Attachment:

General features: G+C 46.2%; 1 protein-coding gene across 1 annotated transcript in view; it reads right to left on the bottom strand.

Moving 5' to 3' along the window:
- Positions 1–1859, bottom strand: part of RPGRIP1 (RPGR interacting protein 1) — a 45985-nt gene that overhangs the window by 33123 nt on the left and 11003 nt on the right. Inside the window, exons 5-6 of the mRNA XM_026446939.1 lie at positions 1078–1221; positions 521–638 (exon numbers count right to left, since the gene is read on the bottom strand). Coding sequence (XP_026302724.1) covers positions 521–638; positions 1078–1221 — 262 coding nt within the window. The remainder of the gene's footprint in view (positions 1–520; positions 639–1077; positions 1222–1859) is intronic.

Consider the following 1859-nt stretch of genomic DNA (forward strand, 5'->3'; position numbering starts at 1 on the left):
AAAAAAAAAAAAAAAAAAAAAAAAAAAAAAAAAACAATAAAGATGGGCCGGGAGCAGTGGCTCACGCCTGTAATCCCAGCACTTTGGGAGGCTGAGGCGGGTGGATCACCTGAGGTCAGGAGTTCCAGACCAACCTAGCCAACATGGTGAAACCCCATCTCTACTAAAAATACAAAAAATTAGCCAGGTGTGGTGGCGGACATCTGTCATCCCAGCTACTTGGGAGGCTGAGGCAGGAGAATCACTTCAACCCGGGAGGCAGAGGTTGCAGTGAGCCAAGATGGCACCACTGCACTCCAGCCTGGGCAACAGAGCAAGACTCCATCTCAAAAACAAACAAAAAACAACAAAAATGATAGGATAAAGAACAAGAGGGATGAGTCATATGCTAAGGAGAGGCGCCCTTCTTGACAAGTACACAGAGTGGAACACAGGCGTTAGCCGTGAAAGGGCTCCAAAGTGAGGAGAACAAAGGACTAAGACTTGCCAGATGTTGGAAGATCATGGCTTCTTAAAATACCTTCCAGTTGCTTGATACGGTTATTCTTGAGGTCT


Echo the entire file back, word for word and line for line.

General features: G+C 46.2%; 1 protein-coding gene across 1 annotated transcript in view; it reads right to left on the bottom strand.

Moving 5' to 3' along the window:
- Positions 1–1859, bottom strand: part of RPGRIP1 (RPGR interacting protein 1) — a 45985-nt gene that overhangs the window by 33123 nt on the left and 11003 nt on the right. Inside the window, exons 5-6 of the mRNA XM_026446939.1 lie at positions 1078–1221; positions 521–638 (exon numbers count right to left, since the gene is read on the bottom strand). Coding sequence (XP_026302724.1) covers positions 521–638; positions 1078–1221 — 262 coding nt within the window. The remainder of the gene's footprint in view (positions 1–520; positions 639–1077; positions 1222–1859) is intronic.

Consider the following 1859-nt stretch of genomic DNA (forward strand, 5'->3'; position numbering starts at 1 on the left):
AAAAAAAAAAAAAAAAAAAAAAAAAAAAAAAAAACAATAAAGATGGGCCGGGAGCAGTGGCTCACGCCTGTAATCCCAGCACTTTGGGAGGCTGAGGCGGGTGGATCACCTGAGGTCAGGAGTTCCAGACCAACCTAGCCAACATGGTGAAACCCCATCTCTACTAAAAATACAAAAAATTAGCCAGGTGTGGTGGCGGACATCTGTCATCCCAGCTACTTGGGAGGCTGAGGCAGGAGAATCACTTCAACCCGGGAGGCAGAGGTTGCAGTGAGCCAAGATGGCACCACTGCACTCCAGCCTGGGCAACAGAGCAAGACTCCATCTCAAAAACAAACAAAAAACAACAAAAATGATAGGATAAAGAACAAGAGGGATGAGTCATATGCTAAGGAGAGGCGCCCTTCTTGACAAGTACACAGAGTGGAACACAGGCGTTAGCCGTGAAAGGGCTCCAAAGTGAGGAGAACAAAGGACTAAGACTTGCCAGATGTTGGAAGATCATGGCTTCTTAAAATACCTTCCAGTTGCTTGATACGGTTATTCTTGAGGTCT